Stanislaus and Calaveras Stakeholders Form Groundwater Partnership
The Calaveras County Water District, Rock Creek Water District, and Stanislaus County are pleased to announce the formation of a Groundwater Sustainability Agency (GSA) consisting of three regional partners with the mission of helping protect the Eastern San Joaquin Groundwater Sub basin, which has been critically over drafted since 1980. Calaveras County also intends to join the GSA this fall through the execution of an amended memorandum of understanding between the four agencies.
“This is a historic achievement,” said CCWD General Manager, Dave Eggerton. “It’s the first-ever partnership between our two counties and it will be invaluable in helping us address the challenges of restoring the health of the groundwater basin. This partnership between counties and water agencies that crosses county lines and agency boundaries is a model for collaboration in the effort to restore a depleted groundwater basin.”
This partnership was formed per requirements set forth in the Sustainable Groundwater Management Act (SGMA) that was signed into law by Gov. Brown in 2014, which tasked local agencies authorities with managing their groundwater resources in a sustainable manner. This legislation was passed to address problems caused by many years of unsustainable groundwater pumping practices throughout much of California that led to problems such as land subsidence, wells going dry and poor water quality. The approximately 198-square-mile area of the GSA Boundary is located within the western portion of Calaveras County and the northern portion of Stanislaus County known as the “triangle” and overlies portions the Eastern San Joaquin Sub basin, which has been critically over drafted since 1980, CCWD and its partners moved forward with the formation of the GSA to contribute to the regional management of the basin and to maintain local control of our groundwater resources. In the event that a local agency does not take on the formal role of a recognized GSA by June 30, 2017, the state would intervene in the management of local groundwater resources. However, Gov. Brown has made a strong statement in support of local management of groundwater as being most effective.
The partners elected to form a cooperative GSA called the “Eastside GSA” that will cover the areas of the Eastern San Joaquin Sub basin within Calaveras County and portions of Stanislaus County that are not already within another GSA boundary. The agencies all approved a memorandum of understanding (MOU) to form the GSA, and the GSA became “exclusive” to these areas on August 8, 2017.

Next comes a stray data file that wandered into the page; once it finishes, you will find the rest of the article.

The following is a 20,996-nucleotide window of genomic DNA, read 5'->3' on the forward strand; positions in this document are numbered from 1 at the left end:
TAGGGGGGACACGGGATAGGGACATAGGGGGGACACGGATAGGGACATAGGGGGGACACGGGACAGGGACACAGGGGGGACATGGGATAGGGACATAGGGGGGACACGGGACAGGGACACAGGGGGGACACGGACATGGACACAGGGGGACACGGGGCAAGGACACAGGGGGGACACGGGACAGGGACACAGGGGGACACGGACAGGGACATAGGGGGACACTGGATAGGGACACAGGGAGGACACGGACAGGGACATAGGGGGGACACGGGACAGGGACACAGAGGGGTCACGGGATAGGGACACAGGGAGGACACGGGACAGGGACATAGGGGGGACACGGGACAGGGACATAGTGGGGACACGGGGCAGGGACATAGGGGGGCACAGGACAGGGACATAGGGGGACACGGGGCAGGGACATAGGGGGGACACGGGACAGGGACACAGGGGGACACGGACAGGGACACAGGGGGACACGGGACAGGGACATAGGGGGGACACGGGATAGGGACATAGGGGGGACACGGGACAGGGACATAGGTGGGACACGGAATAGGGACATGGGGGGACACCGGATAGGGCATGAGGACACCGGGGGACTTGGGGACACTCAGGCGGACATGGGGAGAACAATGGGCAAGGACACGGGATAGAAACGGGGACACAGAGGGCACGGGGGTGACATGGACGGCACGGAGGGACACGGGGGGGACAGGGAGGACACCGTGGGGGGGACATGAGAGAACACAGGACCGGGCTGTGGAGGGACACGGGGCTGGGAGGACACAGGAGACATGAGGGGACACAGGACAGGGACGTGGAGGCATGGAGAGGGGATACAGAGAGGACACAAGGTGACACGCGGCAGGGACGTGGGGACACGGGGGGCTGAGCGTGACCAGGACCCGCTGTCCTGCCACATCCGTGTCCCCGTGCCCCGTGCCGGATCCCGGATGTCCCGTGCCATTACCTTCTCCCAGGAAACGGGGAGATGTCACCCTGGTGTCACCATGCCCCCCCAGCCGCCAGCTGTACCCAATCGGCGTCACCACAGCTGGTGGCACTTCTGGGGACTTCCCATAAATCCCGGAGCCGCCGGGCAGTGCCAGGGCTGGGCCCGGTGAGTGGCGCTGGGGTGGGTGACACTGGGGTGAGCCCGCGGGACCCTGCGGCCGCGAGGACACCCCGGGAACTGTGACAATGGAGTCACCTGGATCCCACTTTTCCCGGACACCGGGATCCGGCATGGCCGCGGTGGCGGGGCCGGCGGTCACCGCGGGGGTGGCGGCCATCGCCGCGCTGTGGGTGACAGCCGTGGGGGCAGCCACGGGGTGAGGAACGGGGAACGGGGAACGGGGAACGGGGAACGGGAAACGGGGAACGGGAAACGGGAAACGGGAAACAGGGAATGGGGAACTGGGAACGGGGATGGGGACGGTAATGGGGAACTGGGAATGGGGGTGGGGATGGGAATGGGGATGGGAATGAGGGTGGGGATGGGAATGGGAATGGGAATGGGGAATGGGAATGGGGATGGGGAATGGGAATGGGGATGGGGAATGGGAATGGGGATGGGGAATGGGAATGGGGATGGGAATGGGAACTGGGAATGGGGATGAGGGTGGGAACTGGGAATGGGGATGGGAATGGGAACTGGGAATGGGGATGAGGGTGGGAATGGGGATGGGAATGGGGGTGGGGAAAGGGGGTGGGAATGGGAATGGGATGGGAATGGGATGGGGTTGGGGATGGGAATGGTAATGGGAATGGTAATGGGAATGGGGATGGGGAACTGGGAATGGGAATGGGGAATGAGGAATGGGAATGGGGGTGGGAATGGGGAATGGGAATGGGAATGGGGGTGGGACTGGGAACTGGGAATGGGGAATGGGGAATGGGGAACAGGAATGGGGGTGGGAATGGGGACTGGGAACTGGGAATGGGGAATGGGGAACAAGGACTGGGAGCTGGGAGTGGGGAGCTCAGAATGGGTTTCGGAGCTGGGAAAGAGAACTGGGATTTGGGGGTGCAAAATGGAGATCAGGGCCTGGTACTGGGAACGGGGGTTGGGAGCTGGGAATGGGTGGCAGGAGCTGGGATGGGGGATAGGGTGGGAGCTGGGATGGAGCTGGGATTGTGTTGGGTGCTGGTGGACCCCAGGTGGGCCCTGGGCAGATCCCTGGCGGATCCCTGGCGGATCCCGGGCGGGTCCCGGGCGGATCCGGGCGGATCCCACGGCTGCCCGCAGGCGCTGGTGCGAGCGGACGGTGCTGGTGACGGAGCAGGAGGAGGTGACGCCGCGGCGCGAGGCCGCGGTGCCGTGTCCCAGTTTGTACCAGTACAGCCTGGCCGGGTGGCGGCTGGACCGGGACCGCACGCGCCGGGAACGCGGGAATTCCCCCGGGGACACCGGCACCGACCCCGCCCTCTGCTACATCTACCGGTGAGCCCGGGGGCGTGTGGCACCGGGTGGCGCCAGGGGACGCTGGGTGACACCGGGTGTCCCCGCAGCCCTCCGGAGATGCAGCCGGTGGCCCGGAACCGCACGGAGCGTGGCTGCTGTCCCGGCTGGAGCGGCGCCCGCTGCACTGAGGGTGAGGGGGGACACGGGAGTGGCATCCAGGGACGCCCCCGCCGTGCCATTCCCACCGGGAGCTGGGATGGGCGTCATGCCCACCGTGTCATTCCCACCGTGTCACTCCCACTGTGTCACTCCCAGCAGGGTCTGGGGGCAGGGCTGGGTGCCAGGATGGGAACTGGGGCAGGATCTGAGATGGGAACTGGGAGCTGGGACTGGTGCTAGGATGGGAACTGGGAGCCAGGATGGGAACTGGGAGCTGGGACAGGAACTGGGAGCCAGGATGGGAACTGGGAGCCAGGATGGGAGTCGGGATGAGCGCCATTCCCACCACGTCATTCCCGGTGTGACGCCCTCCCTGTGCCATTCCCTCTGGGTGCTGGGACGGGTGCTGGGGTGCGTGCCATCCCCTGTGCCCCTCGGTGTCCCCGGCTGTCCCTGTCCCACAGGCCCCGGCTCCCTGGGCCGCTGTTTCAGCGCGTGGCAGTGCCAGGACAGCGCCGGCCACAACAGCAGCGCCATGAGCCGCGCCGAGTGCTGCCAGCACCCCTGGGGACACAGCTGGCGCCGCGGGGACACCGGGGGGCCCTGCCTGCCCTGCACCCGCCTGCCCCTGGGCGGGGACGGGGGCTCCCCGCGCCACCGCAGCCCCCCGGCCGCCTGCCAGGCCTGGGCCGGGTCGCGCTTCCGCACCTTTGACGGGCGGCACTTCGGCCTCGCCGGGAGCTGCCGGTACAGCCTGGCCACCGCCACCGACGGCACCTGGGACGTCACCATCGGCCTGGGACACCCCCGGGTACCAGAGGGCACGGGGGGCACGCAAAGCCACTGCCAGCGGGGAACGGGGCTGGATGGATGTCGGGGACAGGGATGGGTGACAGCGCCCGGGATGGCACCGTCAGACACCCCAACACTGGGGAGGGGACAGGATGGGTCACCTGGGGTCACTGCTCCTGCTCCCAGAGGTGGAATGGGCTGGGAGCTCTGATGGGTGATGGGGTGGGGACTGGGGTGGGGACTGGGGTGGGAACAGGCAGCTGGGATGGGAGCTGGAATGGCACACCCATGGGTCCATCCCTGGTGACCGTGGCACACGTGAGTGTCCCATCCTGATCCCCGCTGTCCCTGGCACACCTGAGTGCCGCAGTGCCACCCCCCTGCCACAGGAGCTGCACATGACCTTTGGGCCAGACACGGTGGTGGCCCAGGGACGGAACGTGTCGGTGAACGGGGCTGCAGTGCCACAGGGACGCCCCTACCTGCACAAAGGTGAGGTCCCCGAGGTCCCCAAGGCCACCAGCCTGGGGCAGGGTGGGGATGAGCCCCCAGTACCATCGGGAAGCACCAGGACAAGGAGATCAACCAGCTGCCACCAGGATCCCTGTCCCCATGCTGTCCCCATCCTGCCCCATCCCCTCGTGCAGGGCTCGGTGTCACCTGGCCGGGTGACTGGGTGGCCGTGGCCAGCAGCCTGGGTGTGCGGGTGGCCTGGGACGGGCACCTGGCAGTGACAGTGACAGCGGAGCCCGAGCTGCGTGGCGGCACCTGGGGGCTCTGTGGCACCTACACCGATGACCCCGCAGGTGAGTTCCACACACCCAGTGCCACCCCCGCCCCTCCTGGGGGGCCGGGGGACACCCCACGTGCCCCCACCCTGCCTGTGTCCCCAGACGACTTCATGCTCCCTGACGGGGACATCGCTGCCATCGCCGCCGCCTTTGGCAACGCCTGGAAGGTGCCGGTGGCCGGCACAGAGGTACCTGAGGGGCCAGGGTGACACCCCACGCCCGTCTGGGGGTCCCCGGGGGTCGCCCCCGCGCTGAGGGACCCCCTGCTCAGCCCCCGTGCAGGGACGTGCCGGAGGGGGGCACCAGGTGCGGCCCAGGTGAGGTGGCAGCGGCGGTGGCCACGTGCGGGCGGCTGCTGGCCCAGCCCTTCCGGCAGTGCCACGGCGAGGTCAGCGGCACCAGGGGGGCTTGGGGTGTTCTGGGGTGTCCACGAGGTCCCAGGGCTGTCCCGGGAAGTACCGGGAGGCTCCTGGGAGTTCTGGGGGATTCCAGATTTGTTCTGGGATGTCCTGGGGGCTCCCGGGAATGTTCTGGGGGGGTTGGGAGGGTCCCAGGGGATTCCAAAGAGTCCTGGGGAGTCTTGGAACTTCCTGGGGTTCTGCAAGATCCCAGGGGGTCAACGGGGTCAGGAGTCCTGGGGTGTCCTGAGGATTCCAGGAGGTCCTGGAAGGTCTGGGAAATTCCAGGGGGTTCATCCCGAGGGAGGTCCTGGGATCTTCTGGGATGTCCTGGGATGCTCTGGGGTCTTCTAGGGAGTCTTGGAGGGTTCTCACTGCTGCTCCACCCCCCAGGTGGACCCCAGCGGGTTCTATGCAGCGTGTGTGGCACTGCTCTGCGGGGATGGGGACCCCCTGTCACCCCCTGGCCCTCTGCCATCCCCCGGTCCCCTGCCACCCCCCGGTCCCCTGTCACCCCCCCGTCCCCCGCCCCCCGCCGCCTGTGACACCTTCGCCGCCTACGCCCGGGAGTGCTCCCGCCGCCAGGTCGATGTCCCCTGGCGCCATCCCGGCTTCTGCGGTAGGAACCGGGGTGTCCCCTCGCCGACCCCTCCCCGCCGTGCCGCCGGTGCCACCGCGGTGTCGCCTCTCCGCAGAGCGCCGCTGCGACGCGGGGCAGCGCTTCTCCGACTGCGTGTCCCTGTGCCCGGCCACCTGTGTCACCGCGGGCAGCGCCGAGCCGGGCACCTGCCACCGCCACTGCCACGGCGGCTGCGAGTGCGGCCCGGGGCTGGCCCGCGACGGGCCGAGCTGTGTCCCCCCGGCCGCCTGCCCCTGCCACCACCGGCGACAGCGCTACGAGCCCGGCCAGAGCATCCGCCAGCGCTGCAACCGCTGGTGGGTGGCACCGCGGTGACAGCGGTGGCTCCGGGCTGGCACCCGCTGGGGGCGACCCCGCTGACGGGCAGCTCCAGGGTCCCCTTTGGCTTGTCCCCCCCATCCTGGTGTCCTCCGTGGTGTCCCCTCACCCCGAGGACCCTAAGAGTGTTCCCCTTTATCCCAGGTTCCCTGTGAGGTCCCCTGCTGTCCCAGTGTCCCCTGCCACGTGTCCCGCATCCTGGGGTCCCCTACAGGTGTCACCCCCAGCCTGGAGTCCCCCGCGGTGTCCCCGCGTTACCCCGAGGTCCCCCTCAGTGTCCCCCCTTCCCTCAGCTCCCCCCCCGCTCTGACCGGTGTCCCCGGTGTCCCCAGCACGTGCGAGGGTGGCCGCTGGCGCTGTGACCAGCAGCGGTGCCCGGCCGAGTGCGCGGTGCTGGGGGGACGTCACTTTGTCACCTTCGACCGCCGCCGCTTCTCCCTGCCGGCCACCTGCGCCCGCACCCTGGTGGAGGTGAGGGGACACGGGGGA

“This GSA will benefit all partners because it will allow for cost sharing, grant opportunities, regional groundwater sustainability, and options to leverage technical expertise and includes close cooperation between upstream and downstream agencies,” acknowledged Stanislaus County District 3 Supervisor Terry Withrow.
Now that the GSA’s have been established, the real work on groundwater sustainability planning will begin. Per state law, the Eastside GSA must work with other stakeholders overlying the Eastern San Joaquin Groundwater Basin to develop a Groundwater Sustainability Plan (GSP), which must be in place by 2020 since it is a high-priority basin. This GSP will create a road map that will create groundwater “sustainability” in the basin by 2040, and avoid “undesirable results” such as chronic lowering of groundwater levels, significant reduction in groundwater storage, degradation of water quality and land subsidence. Millions in state grant funding is expected to be available to help fund the development of these plans. As part of the state requirements, the Eastside GSA will coordinate locally on a robust outreach program with landowners and groundwater users in the boundaries of the planning area. The Eastside GSA looks forward to working collaboratively with the 15 other GSAs in the Eastern San Joaquin Groundwater Basin to meet its obligations under SGMA, and protect the economy, environment, and the health and safety of our residents that rely on this valuable water resource.
Quick overview of SGMA
In September of 2014, Gov. Brown signed a three-bill package known as the Sustainable Groundwater Management Act (SGMA), which:
- Establishes a definition of “sustainable groundwater management”
- Requires that a Groundwater Sustainability Plan be adopted for the most important groundwater basins in California
- Establishes a timetable for adoption of Groundwater Sustainability Plans
- Empowers local agencies to manage basins sustainably
- Establishes basic requirements for Groundwater Sustainability Plans
- Provides for a limited state role
For more information about SGMA, go to http://www.water.ca.gov/groundwater/sgm/
To learn more about CCWD’s role in SGMA, contact Joel Metzger, CCWD external affairs manager, at firstname.lastname@example.org or (209) 754-3123.
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